Shared File Systems GPFS for high availabilityΒΆ

Stephen L. Ulmer (ulmer@ufl.edu) actually has used Cyrus with GPFS, and writes:

FOR THE LOVE OF GOD, RUN AWAY!

We had our Cyrus message store on GPFS for just about a year. I’ve been a Unix systems administrator for almost 15 years; It was the worst single judgement of my professional career. Period.

During the 18 months when we had GPFS deployed, my unit had TWO crit sits and uncovered over 30 bugs in the GPFS software alone (not counting stuff we found in VSD, AIX, et cetera). The situation ended with the GPFS architect suggesting that we do something else. He’s a great guy, and he helped us many times, but the product just doesn’t do what we wanted.

GPFS is the successor to the Multi-Media Filesystem, which was used in IBM’s Videocharger product. It’s excellent at streaming small numbers of large files (like, say, movies). It’s horrible when you get above a few hundred-thousand files, as the systems can’t possibly have enough memory to keep track of the filesystem meta-data.

Our Cyrus installation has about 80K users, close to 1TB of disk, and many millions of files. Just the number of files alone would be enough to kill the idea of using GPFS.

Cyrus makes pretty extensive use of mmap(). While GPFS implements mmap(), the GPFS architect had some words about the way certain operations are accomplished in Cyrus. I think there are (or used to be) places where an mmap’d file is opened for write with another file handle (or from another process). GPFS doesn’t handle this well. This technique works accidentally on non-clustered filesystems because AIX (also) mmap’s things for you behind your back (in addition to whatever you do) and then serializes all of the access to regions of those files. That’s really the only reason why Cyrus works on JFS.

Also note that the other groups/developers within IBM (especially the group that does the automounter) have their collective heads up their ass with respect to supporting “after market” filesystems on AIX. After two freakin’ years of PMRs they still couldn’t figure out how to make autofs interact predictably with locally-mounted GPFSs. I constantly had to employ work-arounds in my automounter maps.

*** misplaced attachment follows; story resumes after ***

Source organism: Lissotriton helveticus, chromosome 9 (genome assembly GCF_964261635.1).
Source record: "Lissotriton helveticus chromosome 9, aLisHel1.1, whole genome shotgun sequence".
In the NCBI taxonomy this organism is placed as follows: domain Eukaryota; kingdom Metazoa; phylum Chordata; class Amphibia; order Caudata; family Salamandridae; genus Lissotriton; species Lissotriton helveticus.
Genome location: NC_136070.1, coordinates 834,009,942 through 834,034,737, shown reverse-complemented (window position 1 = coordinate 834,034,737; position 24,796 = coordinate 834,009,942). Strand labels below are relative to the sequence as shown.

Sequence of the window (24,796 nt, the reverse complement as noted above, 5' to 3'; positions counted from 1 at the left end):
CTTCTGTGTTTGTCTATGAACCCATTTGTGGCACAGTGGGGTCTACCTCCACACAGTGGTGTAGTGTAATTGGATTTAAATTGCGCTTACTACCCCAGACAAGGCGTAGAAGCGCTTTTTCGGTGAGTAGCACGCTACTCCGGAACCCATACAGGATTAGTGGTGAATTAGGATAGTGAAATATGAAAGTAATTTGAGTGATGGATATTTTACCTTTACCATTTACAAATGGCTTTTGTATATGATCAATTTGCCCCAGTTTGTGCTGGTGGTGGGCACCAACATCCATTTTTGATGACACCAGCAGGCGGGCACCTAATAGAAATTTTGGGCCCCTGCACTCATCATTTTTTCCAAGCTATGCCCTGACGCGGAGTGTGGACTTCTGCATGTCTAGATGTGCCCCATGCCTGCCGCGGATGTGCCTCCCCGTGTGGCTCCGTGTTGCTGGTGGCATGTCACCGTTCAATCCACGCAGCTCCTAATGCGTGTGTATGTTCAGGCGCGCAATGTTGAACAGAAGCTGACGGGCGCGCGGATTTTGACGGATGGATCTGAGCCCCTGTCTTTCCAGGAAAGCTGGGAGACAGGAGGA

If you just want failover, then use the HACMP product to deal with the failover scenario. If you need to scale beyond one system image, try out a Cyrus Murder. That’s what we’re using now, it works great.

Note that in the Murder scenario, you can still use HACMP to have one of your back-ends take over for another if it fails. You just have to carefully craft your cyrus.conf files to only bind to a single IP address, so that you can run two separate instances of Cyrus on the same machine during the failover.

I will be happy to discuss our particular situation, implementation choices and details with you if you’d like to contact me out-of-band.

We’re currently running our Murder on:

2 x p630 [backends]
    4 x 1.4GHz Power4+ CPU
    8GB Real Memory

4 x p615 [frontends]
    2 x 1.2GHz Pwer4+ CPU
    4GB Real Memory

The frontends are also the web servers for our Virtual Hosting cluster. We’re running version 2.1.x of Cyrus. Now that 2.2.x is stable we’ll upgrade, but you can imagine that it’ll take some planning.

In short, we don’t recommend it. If you want to do it, it may possibly work but you may also lose your email or have corrupted cyrus.* files. You can look at the mailing list archives for more information.

There are several critical things that must be supported for this to work:

  • file locking
  • mmap()
  • writing to an mmap()’d file with the write() syscall

In general, this is bad news. Don’t do it. Really. About the closest you can currently get is having a “warm spare” that takes over the IP of the affected backend, and have a SAN between the two systems.

Cyrus Murder may be a “good enough” solution in some environments, as a way to partition failures and spread load across many machines. Combined with a warm-spare approach this can be a good way to achieve highly available systems (though not ones which are fully redundant)